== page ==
Read Books Online, for Free
|The Patchwork Girl of Oz||L. Frank Baum|
The Giant Porcupine
|Page 2 of 5||
"How long must we keep this up, Shags?" asked Scraps, who was constantly tripping and tumbling down, only to get up again with a laugh at her mishap.
"Just a little way farther," replied the Shaggy Man.
A few minutes later he called to them to turn about quickly and step forward, and as they obeyed the order they found themselves treading solid ground.
"That task is well over," observed the Shaggy Man. "It's a little tiresome to walk backward, but that is the only way to pass this part of the road, which has a trick of sliding back and carrying with it anyone who is walking upon it."
With new courage and energy they now trudged forward and after a time came to a place where the road cut through a low hill, leaving high banks on either side of it. They were traveling along this cut, talking together, when the Shaggy Man seized Scraps with one arm and Ojo with another and shouted: "Stop!"
"What's wrong now?" asked the Patchwork Girl.
"See there!" answered the Shaggy Man, pointing with his finger.
Directly in the center of the road lay a motionless object that bristled all over with sharp quills, which resembled arrows. The body was as big as a ten-bushel basket, but the projecting quills made it appear to be four times bigger.
"Well, what of it?" asked Scraps.
"That is Chiss, who causes a lot of trouble along this road," was the reply.
"Chiss! What is Chiss?
"I think it is merely an overgrown porcupine, but here in Oz they consider Chiss an evil spirit. He's different from a reg'lar porcupine, because he can throw his quills in any direction, which an American porcupine cannot do. That's what makes old Chiss so dangerous. If we get too near, he'll fire those quills at us and hurt us badly."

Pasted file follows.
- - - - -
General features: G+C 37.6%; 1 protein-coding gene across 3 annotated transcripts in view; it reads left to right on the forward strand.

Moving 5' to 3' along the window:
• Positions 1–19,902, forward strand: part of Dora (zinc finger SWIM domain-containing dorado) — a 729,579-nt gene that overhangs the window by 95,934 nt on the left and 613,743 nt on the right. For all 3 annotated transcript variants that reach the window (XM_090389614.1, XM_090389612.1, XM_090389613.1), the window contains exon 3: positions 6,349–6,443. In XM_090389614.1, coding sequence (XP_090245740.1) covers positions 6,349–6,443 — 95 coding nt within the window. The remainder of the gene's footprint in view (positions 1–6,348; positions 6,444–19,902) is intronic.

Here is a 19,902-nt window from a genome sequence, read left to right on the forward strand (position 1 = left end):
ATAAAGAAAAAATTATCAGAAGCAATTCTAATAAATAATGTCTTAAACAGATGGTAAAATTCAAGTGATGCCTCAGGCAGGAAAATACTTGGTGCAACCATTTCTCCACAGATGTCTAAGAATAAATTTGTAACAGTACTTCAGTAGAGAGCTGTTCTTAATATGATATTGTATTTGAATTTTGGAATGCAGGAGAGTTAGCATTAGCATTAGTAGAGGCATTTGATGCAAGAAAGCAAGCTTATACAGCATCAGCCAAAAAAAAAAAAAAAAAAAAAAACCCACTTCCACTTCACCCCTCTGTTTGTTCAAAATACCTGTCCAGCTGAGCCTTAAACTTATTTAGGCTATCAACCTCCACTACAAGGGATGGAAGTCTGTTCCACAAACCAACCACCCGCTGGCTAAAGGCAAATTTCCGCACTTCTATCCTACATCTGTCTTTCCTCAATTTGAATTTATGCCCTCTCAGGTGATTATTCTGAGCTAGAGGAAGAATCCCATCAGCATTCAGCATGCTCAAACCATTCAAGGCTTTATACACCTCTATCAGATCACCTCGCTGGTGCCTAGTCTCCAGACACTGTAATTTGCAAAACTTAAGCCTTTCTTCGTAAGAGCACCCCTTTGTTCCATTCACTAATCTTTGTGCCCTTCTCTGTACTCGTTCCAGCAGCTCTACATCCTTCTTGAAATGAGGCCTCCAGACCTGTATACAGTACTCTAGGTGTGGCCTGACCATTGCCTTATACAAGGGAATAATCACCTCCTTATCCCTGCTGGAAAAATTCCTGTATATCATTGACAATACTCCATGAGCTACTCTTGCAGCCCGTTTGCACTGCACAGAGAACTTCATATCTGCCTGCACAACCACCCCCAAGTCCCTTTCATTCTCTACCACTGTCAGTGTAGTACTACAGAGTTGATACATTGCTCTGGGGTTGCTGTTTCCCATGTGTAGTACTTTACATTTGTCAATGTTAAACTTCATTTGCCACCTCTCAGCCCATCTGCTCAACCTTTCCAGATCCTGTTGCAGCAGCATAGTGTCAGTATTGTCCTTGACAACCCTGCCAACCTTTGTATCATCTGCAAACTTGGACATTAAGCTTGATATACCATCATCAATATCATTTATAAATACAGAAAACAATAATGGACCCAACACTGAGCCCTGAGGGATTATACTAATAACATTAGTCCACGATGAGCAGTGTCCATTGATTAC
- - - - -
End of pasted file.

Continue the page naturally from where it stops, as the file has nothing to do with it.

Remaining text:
"Then we will be foolish to get too near, said Scraps.
"I'm not afraid," declared the Woozy. "The Chiss is cowardly, I'm sure, and if it ever heard my awful, terrible, frightful growl, it would be scared stiff."
"Oh; can you growl?" asked the Shaggy Man.
"That is the only ferocious thing about me," asserted the Woozy with evident pride. "My growl makes an earthquake blush and the thunder ashamed of itself. If I growled at that creature you call Chiss, it would immediately think the world had cracked in two and bumped against the sun and moon, and that would cause the monster to run as far and as fast as its legs could carry it."
"In that case," said the Shaggy Man, "you are now able to do us all a great favor. Please growl."
"But you forget," returned the Woozy; "my tremendous growl would also frighten you, and if you happen to have heart disease you might expire."
"True; but we must take that risk," decided the Shaggy Man, bravely. "Being warned of what is to occur we must try to bear the terrific noise of your growl; but Chiss won't expect it, and it will scare him away."
The Woozy hesitated.
"I'm fond of you all, and I hate to shock you," it said.
|Who's On Your Reading List?
Read Classic Books Online for Free at
Page by Page Books.TM
|The Patchwork Girl of Oz
L. Frank Baum
Home | More Books | About Us | Copyright 2004